Now comes the flying part.  The instructions clearly state that you need unobstructed space, so I used a wedge of floor space in a small hotel room … oh well!  Next came a warning label on the front of the box, “14+.”  This meant I was now going to challenge the intellect and flying skills of a typical 14-year-old who grew up playing with computers and gaming devices.  One begins to wonder if the box should have a maximum age listed.  No problem, just send the kid to his mother’s basement and get on with it.  A specific checklist is used to activate the interface between the controller and Dromida, a simple but important process.  With throttle and yaw controls on the left and forward/aft/left/right on the right side of the controller, the instructions recommend short, small “hops” to figure out what does what.  So, at about 5 seconds at a time, this student begins the process.  One learns quickly, that you need constant control inputs to hover, like an old technology helicopter. Control inputs are small, and even with the tiny size of the Dromida (about 6-inches by 6-inches), inertia sets in, and you need to give it an input and then take some of the input back.  You learn quickly that maneuvering takes away lift, and power must be added and removed as you change direction.  Coordination is a must.  After about 15 minutes of hopping, the battery gave out and a 35-minute recharge was needed.  The next flight ended with the ability to hover and move in a square pattern, with lots of jumping and jerking, but no damage and a sense that control was possible.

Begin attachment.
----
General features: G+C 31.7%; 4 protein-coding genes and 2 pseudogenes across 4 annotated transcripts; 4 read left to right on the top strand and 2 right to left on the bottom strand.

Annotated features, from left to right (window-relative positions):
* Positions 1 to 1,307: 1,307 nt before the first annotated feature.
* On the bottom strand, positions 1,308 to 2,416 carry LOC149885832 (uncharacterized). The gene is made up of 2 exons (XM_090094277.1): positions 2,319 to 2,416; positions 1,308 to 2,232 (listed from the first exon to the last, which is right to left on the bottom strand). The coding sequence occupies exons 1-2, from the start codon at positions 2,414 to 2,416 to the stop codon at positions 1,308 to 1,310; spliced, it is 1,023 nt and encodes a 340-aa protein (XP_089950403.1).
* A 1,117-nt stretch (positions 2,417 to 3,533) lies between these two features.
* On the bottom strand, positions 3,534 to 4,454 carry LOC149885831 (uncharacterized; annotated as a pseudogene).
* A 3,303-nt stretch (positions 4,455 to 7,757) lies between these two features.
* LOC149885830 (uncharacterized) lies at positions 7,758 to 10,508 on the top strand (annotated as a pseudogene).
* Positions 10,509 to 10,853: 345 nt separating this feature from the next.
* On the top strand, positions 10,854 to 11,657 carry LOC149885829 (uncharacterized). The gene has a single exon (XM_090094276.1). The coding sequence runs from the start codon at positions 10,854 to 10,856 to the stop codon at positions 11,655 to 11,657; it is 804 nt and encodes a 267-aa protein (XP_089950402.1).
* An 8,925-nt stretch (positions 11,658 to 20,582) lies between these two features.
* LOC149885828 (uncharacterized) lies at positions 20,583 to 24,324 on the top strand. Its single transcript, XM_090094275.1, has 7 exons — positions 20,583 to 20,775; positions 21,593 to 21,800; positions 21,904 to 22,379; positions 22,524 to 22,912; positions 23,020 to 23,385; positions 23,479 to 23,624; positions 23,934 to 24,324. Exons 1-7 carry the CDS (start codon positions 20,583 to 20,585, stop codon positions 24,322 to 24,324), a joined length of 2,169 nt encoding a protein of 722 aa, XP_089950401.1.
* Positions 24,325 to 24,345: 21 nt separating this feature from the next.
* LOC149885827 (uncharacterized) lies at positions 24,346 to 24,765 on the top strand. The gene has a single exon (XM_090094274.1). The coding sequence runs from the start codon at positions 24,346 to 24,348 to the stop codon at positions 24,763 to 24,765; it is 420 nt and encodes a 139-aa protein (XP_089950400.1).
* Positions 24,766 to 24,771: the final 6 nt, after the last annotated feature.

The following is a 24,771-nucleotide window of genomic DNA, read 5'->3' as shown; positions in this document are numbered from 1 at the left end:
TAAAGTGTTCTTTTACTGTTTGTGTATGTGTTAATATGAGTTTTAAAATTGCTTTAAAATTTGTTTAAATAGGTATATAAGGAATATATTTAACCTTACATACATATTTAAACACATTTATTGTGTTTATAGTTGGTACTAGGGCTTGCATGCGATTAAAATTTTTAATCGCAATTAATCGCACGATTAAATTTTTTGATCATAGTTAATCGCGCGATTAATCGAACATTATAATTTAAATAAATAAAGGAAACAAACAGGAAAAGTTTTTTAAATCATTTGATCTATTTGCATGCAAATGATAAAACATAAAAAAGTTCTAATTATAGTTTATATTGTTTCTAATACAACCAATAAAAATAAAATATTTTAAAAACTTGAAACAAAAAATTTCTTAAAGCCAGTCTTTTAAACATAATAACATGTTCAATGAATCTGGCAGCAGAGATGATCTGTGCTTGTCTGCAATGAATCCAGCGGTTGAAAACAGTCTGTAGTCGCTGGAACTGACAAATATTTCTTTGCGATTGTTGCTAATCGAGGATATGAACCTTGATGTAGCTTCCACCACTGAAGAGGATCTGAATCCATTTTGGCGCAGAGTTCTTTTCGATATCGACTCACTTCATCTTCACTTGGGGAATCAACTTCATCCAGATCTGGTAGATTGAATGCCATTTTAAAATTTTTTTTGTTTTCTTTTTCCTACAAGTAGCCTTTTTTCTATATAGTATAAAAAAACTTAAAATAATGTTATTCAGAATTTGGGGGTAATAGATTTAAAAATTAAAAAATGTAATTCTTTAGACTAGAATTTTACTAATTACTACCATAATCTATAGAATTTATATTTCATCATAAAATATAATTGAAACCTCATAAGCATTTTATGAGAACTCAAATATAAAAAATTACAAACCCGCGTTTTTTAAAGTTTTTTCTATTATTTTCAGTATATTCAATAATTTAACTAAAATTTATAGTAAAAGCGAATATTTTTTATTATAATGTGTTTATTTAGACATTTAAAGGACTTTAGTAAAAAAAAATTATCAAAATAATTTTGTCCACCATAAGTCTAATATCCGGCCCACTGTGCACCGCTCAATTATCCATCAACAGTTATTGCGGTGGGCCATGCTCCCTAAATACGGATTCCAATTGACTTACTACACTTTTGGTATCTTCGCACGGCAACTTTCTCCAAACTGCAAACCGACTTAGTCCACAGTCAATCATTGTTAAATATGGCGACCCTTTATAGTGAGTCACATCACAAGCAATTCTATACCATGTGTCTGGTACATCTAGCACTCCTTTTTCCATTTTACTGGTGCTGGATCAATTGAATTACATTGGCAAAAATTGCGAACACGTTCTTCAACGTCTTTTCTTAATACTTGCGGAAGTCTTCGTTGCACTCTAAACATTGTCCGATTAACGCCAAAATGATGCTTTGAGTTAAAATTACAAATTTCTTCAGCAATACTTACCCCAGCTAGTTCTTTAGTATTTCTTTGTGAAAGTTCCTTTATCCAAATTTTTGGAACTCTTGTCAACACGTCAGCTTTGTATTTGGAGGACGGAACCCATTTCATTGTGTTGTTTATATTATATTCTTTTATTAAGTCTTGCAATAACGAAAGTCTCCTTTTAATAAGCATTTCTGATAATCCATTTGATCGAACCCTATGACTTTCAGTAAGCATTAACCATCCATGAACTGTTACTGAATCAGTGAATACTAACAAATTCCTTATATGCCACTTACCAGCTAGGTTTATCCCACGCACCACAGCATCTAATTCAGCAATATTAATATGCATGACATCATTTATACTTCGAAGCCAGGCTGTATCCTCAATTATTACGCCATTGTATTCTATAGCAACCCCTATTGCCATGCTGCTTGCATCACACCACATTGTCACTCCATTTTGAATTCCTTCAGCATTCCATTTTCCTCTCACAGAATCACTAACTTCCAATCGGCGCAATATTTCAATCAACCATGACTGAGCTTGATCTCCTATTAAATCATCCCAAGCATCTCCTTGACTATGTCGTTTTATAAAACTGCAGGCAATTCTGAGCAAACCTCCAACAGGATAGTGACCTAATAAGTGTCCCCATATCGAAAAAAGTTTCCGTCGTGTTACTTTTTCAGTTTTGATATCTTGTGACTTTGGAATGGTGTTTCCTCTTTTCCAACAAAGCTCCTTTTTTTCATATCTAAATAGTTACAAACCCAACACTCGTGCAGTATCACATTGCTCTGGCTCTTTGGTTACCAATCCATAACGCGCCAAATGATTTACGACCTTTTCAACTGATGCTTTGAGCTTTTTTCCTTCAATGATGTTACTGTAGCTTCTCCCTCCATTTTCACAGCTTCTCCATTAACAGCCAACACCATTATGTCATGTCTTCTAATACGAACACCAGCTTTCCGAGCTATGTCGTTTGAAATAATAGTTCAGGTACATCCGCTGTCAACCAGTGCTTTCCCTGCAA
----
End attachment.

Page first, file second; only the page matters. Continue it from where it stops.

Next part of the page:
A week went by before the next flight.  High winds prevented outside practice, so with about 30 minutes of practice under my belt, the next hotel trip allowed an expansion of skills, in that large, unoccupied, conference rooms were available.  With much more room, I almost surprised myself by going straight into a hover, allowing use of “trim” controls to adjust the Dromida to hover hands off, a great aid in flight control.  It was now time to try the smart phone interface.  Connecting to the Dromida’s built in Wi-Fi (really!) was surprisingly simple and the phone can be mounted on the hand controller.  The Galaxy 5 just fit, any phone larger than about 6-inches by 3.25-inches will not fit.